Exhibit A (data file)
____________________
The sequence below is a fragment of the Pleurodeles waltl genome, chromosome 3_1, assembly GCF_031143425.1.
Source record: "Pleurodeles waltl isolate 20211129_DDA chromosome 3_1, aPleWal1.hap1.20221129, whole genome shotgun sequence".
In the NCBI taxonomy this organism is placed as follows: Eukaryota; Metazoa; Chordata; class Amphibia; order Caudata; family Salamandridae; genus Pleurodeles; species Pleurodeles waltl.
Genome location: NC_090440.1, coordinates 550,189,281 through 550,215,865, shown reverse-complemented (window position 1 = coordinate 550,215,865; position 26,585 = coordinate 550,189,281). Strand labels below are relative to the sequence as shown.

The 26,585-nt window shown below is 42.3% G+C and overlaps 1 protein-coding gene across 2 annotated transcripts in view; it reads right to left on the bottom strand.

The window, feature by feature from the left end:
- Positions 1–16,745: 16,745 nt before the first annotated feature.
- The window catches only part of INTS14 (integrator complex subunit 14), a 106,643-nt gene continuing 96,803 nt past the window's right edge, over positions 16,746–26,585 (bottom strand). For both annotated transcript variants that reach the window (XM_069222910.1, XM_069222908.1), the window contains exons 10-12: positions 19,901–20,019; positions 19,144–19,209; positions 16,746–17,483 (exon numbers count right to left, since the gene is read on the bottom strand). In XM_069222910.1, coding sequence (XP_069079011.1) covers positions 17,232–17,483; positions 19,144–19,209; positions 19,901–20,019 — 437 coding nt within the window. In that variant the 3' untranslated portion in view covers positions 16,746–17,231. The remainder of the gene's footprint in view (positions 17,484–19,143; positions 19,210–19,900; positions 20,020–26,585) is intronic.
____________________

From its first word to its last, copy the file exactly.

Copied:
The sequence below is a fragment of the Pleurodeles waltl genome, chromosome 3_1, assembly GCF_031143425.1.
Source record: "Pleurodeles waltl isolate 20211129_DDA chromosome 3_1, aPleWal1.hap1.20221129, whole genome shotgun sequence".
In the NCBI taxonomy this organism is placed as follows: Eukaryota; Metazoa; Chordata; class Amphibia; order Caudata; family Salamandridae; genus Pleurodeles; species Pleurodeles waltl.
Genome location: NC_090440.1, coordinates 550,189,281 through 550,215,865, shown reverse-complemented (window position 1 = coordinate 550,215,865; position 26,585 = coordinate 550,189,281). Strand labels below are relative to the sequence as shown.

The 26,585-nt window shown below is 42.3% G+C and overlaps 1 protein-coding gene across 2 annotated transcripts in view; it reads right to left on the bottom strand.

The window, feature by feature from the left end:
- Positions 1–16,745: 16,745 nt before the first annotated feature.
- The window catches only part of INTS14 (integrator complex subunit 14), a 106,643-nt gene continuing 96,803 nt past the window's right edge, over positions 16,746–26,585 (bottom strand). For both annotated transcript variants that reach the window (XM_069222910.1, XM_069222908.1), the window contains exons 10-12: positions 19,901–20,019; positions 19,144–19,209; positions 16,746–17,483 (exon numbers count right to left, since the gene is read on the bottom strand). In XM_069222910.1, coding sequence (XP_069079011.1) covers positions 17,232–17,483; positions 19,144–19,209; positions 19,901–20,019 — 437 coding nt within the window. In that variant the 3' untranslated portion in view covers positions 16,746–17,231. The remainder of the gene's footprint in view (positions 17,484–19,143; positions 19,210–19,900; positions 20,020–26,585) is intronic.